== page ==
I’ve never had to explicitly allow a snap to access the files on my machine. That right there is enough for a snap to edit files containing code (like “.bashrc”) to achieve privilege escalation to non-sandboxed level. If it’s possible for a snap to install a global hotkey or similar, then it may be possible for a snap to implement a key-logger. Hence, I must presume that it is possible for an update to gnome-calculator to scan the filesystem for *.kdbx files, and send those as well as the data from a key-logger to some remote server.

Turning updates down to monthly is not a robust solution to this class of problems. Suggestions to hack the system to block updates (block ip’s for example) should just be ignored as non-constructive.

The point remains that allowing devs to push code to my machine should be a careful process with checks and balances and many points at which said code may be prevented from reaching my machine. This must be done for security’s sake, lest we classify the auto-update mechanism as a back door itself. Imagine if every piece of software on my machine was a snap. I’d now be vulnerable to the security practices that dozens (or hundreds) of devs use to protect their own private keys, as each key is effectively a back door key to near-immediate remote execution on thousands or millions of systems. (A dev could also exploit this and then claim they were not responsible, that they were hacked, afterwards.)

At a minimum, snap should allow users to receive updates on a delayed schedule, and only install automatically after X days delay. The setting should be per-app with configurable global defaults, and may also include notifications or emails to the user with notes that the devs would include with each update. There should also be a way for devs to mark updates “critical”, as that is the only situation where fast updating is a security boon. The user may decide to auto-update “critical” marked updates with less delay, or only review and apply “critical” marked updates. Furthermore, if I set my system to have a 90-day delay on non-critical updates, then when I install a new snap, I should get the latest 90-day old version immediately after installing.


Could you please enable permanent systemd logs and then, next time your computer shuts down, could you please check your log (it’ll be the entries immediately before the time you start up the system again)? You can do this with journalctl -r (or preferably check the log in /var/log/journal so we can see the full lines). Then, could you please post the logs for the shutdown to paste.ubuntu.com? Then the devs here can have a look! :slight_smile: Otherwise, for all I know, the shut down could be due to something else that happened when you implemented the IP block, or it could be an unintended consequence of the IP block not due to snappy, or it could be your outdated software (which is outdated as a result of implementing the IP block).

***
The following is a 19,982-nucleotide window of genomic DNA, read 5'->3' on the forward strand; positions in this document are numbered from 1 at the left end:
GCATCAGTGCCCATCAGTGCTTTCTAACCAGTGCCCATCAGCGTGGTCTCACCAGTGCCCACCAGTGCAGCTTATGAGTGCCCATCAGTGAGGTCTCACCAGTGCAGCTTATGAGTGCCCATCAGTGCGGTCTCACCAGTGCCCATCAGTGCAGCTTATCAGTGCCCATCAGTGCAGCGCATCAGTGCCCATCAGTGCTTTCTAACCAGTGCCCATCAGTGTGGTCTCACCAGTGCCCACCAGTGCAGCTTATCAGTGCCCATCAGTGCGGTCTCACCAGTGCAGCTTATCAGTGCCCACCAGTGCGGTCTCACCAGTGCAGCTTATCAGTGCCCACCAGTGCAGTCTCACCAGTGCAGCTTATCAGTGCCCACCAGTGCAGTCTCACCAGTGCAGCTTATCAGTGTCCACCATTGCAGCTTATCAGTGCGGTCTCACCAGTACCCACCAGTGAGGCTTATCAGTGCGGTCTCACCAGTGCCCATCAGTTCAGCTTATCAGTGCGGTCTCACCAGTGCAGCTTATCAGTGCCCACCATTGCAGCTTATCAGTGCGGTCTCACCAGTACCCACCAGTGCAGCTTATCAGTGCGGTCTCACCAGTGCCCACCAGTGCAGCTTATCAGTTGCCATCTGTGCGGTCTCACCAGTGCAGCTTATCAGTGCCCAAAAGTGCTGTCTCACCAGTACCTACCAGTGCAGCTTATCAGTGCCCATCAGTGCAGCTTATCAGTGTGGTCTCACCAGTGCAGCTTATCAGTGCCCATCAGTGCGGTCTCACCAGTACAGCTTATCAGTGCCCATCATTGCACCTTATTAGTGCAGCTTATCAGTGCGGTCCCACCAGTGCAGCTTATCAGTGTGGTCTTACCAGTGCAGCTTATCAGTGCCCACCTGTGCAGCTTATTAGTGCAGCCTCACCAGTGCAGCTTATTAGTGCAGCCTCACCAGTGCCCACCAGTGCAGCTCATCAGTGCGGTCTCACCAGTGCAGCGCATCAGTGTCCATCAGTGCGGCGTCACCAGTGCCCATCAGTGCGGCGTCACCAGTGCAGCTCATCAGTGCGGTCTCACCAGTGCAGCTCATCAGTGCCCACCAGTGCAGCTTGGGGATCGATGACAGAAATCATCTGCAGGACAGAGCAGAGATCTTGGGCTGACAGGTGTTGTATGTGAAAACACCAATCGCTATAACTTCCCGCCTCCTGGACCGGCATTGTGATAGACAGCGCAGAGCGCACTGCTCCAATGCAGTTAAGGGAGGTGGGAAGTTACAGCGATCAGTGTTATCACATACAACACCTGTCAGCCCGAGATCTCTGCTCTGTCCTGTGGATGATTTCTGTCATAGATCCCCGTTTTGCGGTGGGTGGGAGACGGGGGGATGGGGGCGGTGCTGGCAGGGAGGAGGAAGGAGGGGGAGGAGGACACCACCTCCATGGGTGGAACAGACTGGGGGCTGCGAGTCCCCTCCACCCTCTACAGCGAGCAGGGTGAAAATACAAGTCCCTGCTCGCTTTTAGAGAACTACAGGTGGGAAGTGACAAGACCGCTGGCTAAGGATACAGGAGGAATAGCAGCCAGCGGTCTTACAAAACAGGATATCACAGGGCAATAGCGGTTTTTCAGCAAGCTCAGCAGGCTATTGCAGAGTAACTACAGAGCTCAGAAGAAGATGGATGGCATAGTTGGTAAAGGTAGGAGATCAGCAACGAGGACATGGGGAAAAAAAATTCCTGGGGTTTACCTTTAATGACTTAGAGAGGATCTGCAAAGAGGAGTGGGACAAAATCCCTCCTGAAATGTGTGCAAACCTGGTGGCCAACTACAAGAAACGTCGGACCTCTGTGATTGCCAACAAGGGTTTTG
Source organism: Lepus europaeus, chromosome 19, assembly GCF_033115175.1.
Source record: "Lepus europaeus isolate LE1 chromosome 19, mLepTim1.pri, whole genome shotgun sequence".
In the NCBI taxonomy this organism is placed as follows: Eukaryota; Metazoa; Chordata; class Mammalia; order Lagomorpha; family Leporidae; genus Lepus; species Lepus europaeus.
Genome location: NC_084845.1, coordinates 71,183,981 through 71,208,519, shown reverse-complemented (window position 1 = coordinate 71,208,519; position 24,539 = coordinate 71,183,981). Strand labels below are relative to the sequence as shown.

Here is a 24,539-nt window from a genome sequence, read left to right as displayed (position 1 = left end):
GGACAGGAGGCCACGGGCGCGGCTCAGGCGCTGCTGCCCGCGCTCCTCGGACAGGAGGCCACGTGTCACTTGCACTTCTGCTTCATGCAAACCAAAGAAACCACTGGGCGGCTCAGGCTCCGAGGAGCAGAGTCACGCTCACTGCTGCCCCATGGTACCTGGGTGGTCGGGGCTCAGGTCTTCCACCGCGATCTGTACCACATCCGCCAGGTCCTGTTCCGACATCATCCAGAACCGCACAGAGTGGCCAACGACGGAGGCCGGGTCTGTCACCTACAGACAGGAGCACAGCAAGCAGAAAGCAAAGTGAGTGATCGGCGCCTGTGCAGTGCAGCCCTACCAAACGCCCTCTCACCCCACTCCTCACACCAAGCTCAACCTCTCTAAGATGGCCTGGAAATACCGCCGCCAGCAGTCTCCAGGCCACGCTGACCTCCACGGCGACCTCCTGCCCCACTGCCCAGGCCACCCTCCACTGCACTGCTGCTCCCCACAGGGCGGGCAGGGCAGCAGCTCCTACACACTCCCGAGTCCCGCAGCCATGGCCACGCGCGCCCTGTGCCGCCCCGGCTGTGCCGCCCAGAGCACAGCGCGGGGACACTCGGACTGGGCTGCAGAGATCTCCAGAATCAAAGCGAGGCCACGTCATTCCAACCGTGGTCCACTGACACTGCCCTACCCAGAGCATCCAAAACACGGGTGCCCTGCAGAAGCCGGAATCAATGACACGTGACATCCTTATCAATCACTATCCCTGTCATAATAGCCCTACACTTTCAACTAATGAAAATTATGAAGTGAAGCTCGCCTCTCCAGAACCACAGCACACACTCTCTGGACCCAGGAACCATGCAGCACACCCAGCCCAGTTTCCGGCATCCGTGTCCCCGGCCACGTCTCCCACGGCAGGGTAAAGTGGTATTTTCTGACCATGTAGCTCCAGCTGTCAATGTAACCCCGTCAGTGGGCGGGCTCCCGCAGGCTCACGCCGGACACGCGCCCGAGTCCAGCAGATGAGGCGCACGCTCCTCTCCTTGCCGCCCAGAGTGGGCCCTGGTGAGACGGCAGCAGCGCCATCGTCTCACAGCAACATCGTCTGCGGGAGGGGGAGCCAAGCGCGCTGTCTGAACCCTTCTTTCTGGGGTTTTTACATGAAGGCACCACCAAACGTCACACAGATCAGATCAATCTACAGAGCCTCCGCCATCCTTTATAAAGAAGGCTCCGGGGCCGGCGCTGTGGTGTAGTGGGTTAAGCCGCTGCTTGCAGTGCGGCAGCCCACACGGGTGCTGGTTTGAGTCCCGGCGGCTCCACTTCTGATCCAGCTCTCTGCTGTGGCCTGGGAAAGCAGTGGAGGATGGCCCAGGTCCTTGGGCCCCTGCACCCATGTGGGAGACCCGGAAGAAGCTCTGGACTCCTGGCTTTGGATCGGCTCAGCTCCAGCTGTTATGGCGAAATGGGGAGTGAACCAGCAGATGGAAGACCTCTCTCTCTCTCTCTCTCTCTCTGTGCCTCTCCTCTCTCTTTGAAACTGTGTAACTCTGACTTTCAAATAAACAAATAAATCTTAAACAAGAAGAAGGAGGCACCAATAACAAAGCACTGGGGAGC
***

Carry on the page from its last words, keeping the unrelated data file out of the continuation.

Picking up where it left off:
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Interesting idea - - - thanks.
Except - - - - I haven’t been running said server because I couldn’t count on it. (Tools that other people control don’t last very long for me - - - - I do remember the slogan from early microcomputing - - - - computing your way - - - implying that the IT center did NOT have control.)
I haven’t had the time required to go through all the steps that are required to purge that system from all aspects of the snapd/lxd combination that I had used - - - - and yes it wasn’t even possible to remove files/directories using rm -r.
So my efforts after I choose to restart the system will likely have a different focus.
When I did mention the issue after the second system take down the comment was interestingly denigrative and quite convinced me that expecting any positive change was likely futile.
I continue to follow this particular thread because I thought that lxd had the possibility to be an excellent product but as said product was permanently tied to snapd - - – well one can only hope.

@Ads20000 Before you respond to @dabeegmon and @river, let’s step back and reassess what they and others (including me) have been saying (via my paraphrasing)…

  • Frequent updates are the teeniest, tiniest, tip of computer security.
  • The difference between automatic updates and frequent manual updates is indistinguishable.
  • Any form of updates should NOT reduce security (I provided such a use case at-least twice).
  • The Linux/FOSS way is to put users in control.
  • Rather than use cron (or friends), the devs reinvented the wheel. These last two points are the sole reason this thread exists.

If security is really the issue, then I would have expected Canonical to:

  • Put IDS front and center by building in any of OSSEC, AIDE, etc.
  • Have an installer option for a bastion server (e.g., central log server, OSSEC server, etc.).
  • Integrate IDS and automatic updates. (Again, that was my suggestion.)
  • Put substantial effort toward AppArmor profiles.
  • On and on…

Now, don’t get me wrong, read-only filesystems and atomic updates are nice. However, there are a number of existing projects to which Canonical could contribute. Frankly, just containerizing web browsers, would have a larger security impact.